34     College of Heralds.
35     Tilley Vol I, p. 109-10, 117.
36     Tilley Vol I, p. 118.
37      Burke's General Armory describes Christopher Needham, sixth in descent from Thomas and Maud, as ancestor of Needham (i.e. the present Needham at 1611).  Lysons 1817 pp.clxi-ii says that the Visitation describes six generations of this family, implying six back to Christopher.
38     Lysons 1817, p. 100, Tilley Vol 1, p. 104.
39     DL
40     Magna Britannia by D. & S. Lysons, Vol. 2 Part II (1810), pp. 347-8, 355, 373 (Lysons 1810).
41     Lysons 1810, p. 772.
42     Lysons 1810, p. 771.
43     The Sunday Times Magazine, February 3, 2003, pp. 46 ff., article by David James Smith.
44     The Old Halls, Manors and Families of Derbyshire by Joseph Tilley Vol. II (1893), p.ix.
45     PN, p.366
46     Lysons 1817, pp. clxi-ii.
47     Tilley Vol I, p. 104.
48     Austin p. 149.
49     PN, p.365.
50     DL.


The author acknowledges the following as sources and thanks the publishers for their kind permission to make reference to this material.

Burke's Peerage and Baronetage  106th edition (© Burke's Peerage and Gentry, 1999)  See also the web-site where there is a summary of this article in Burkes's electronic newsletter, Atavus, Issue 2, March/April 2003.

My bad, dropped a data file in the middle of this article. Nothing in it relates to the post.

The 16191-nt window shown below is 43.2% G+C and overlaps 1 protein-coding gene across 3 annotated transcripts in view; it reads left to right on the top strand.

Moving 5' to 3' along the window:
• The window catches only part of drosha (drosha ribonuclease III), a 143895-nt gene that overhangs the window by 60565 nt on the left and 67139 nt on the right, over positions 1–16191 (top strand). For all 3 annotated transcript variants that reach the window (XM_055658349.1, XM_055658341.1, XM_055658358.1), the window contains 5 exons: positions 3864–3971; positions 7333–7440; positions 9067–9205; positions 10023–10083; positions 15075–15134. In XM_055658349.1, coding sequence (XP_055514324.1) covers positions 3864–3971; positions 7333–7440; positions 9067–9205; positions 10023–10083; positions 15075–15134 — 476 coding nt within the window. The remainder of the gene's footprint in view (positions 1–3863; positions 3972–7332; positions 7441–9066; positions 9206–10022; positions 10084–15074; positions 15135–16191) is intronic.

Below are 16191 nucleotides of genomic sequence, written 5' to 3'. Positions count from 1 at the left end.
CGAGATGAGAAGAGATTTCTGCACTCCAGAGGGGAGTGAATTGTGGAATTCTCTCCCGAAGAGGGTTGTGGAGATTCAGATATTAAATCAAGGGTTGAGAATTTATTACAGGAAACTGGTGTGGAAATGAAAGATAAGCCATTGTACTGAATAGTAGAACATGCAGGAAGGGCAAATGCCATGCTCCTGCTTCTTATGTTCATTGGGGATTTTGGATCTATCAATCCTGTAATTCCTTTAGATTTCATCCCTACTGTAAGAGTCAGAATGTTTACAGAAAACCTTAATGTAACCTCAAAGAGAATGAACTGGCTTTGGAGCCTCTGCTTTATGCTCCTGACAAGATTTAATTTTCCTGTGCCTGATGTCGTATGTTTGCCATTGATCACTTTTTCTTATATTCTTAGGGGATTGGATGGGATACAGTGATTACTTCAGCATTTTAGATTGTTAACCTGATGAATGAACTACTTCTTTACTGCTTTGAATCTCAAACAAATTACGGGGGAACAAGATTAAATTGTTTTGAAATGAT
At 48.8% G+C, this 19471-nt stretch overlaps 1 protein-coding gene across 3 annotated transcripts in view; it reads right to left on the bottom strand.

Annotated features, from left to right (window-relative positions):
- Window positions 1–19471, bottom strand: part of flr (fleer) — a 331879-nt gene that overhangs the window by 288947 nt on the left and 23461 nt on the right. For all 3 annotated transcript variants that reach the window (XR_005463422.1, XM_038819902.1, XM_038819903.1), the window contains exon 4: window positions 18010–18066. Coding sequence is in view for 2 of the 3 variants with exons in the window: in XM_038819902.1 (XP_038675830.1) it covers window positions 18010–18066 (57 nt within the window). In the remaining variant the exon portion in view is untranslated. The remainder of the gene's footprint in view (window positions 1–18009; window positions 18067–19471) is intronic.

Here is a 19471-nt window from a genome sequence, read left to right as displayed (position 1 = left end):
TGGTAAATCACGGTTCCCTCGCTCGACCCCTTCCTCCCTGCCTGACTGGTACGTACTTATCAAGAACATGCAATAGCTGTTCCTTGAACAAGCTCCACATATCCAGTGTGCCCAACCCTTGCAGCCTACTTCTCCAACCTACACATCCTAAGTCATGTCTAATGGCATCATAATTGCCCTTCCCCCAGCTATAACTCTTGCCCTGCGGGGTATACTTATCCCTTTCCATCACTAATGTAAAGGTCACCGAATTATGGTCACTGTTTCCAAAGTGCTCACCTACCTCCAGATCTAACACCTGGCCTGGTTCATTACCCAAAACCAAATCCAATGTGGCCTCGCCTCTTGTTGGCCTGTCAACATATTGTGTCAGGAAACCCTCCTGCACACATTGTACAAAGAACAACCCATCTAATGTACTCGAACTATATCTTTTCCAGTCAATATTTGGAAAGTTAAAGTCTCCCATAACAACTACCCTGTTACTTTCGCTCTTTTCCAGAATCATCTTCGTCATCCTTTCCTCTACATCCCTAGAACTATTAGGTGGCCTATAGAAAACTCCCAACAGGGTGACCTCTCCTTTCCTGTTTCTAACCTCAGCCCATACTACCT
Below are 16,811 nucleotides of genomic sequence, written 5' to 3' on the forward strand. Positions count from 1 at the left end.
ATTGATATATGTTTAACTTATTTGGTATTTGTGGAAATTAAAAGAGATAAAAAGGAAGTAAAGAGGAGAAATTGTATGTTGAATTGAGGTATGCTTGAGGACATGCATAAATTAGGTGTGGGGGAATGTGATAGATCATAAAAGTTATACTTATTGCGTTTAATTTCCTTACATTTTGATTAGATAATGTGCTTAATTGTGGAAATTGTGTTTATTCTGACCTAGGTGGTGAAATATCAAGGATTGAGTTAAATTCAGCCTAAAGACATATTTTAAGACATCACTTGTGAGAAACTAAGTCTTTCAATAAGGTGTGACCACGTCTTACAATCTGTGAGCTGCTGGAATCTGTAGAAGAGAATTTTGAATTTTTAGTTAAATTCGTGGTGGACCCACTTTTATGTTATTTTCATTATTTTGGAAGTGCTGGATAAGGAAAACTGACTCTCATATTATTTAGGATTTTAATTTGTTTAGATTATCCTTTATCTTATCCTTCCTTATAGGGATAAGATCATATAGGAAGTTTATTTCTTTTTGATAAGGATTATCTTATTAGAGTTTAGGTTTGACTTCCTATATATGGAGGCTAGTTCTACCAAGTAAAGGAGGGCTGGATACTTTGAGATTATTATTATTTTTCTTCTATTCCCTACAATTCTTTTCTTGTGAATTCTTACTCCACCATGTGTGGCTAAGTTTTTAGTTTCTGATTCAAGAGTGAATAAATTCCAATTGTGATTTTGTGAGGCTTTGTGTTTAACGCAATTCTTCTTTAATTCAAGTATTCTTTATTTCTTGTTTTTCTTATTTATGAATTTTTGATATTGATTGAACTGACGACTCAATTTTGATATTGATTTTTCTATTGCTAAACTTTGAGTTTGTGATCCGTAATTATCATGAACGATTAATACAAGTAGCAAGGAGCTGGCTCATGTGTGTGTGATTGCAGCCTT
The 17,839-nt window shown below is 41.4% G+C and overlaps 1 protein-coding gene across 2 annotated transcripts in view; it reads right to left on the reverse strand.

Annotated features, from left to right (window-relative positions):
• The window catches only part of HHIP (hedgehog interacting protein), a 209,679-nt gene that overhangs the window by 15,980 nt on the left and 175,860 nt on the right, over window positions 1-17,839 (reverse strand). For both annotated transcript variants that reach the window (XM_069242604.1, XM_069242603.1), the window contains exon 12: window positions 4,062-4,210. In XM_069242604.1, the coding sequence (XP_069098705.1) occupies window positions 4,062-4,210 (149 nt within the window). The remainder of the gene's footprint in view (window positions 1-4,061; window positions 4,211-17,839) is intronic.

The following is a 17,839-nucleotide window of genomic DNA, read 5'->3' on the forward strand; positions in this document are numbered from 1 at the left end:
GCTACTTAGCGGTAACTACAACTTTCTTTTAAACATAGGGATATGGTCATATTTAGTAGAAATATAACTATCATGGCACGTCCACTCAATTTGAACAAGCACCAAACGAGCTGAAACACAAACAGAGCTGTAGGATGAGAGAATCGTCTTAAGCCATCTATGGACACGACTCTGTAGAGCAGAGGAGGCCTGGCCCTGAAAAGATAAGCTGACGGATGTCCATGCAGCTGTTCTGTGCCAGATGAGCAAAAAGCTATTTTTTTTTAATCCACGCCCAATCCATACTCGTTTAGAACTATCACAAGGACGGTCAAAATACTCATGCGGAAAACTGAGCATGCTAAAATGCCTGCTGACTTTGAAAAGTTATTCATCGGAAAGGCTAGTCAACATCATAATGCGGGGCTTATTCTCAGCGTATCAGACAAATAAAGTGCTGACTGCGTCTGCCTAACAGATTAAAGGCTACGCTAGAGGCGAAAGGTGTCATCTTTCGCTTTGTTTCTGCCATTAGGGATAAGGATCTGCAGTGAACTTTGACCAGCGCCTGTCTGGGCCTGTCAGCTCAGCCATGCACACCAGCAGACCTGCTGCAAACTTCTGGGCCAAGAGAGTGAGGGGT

Burke's General Armory (© Burke's Peerage, 1884)
Magna Britannia by D. & S. Lysons, Vol. 2 Part II (1810) and Vol. 5 (1817)  (Cadell and Davies)
The Old Halls, Manors and Families of Derbyshire by Joseph Tilley, Volume I, The High Peak Hundred (1892) and Volume II, The Appletree Hundred and The Wapentake of Wirksworth  (1893) (Simpkin, Marshall, Hamilton, Kent and Co)
A History of Derbyshire © Gladwyn Turbutt (Merton Priory Press Ltd, 1999)
The Derbyshire Country House © Maxwell Craven and Michael Stanley (Landmark Publishing, 2001)
The Place-Names of Derbyshire by Kenneth Cameron, English Place-Names Society Vol. XXVIII (© Cambridge University Press, 1959)
Peakland Roads and Trackways, © A.E. & E.M. Dodd (Landmark Publishing, 2000)
The Peak District © John Barnett and Ken Smith (B.T.Batsford/English Heritage, 1997).
Merevale Church and Abbey © John D. Austin (Studley Brewin Books, 1998).
Christopher Saxton's 16th Century Maps © William Ravenhill/Chatsworth Library (Chatsworth Library, 1992)
Cheshire Life March 1962
Derbyshire Life March 1982 Article © Maxwell Craven
Living Edge June 2002 Article by Evelyne Sansot © Living Edge
The Sunday Times Magazine 3 February 2003, article by David James Smith © The Sunday Times

The author is very grateful to John Barnett, Senior Survey Archeologist, Peak District National Park Authority and to Philip Riden, Secretary and General Editor of the Derbyshire Record Society, for additional material.  He also thanks his wife and son for their assistance with this project.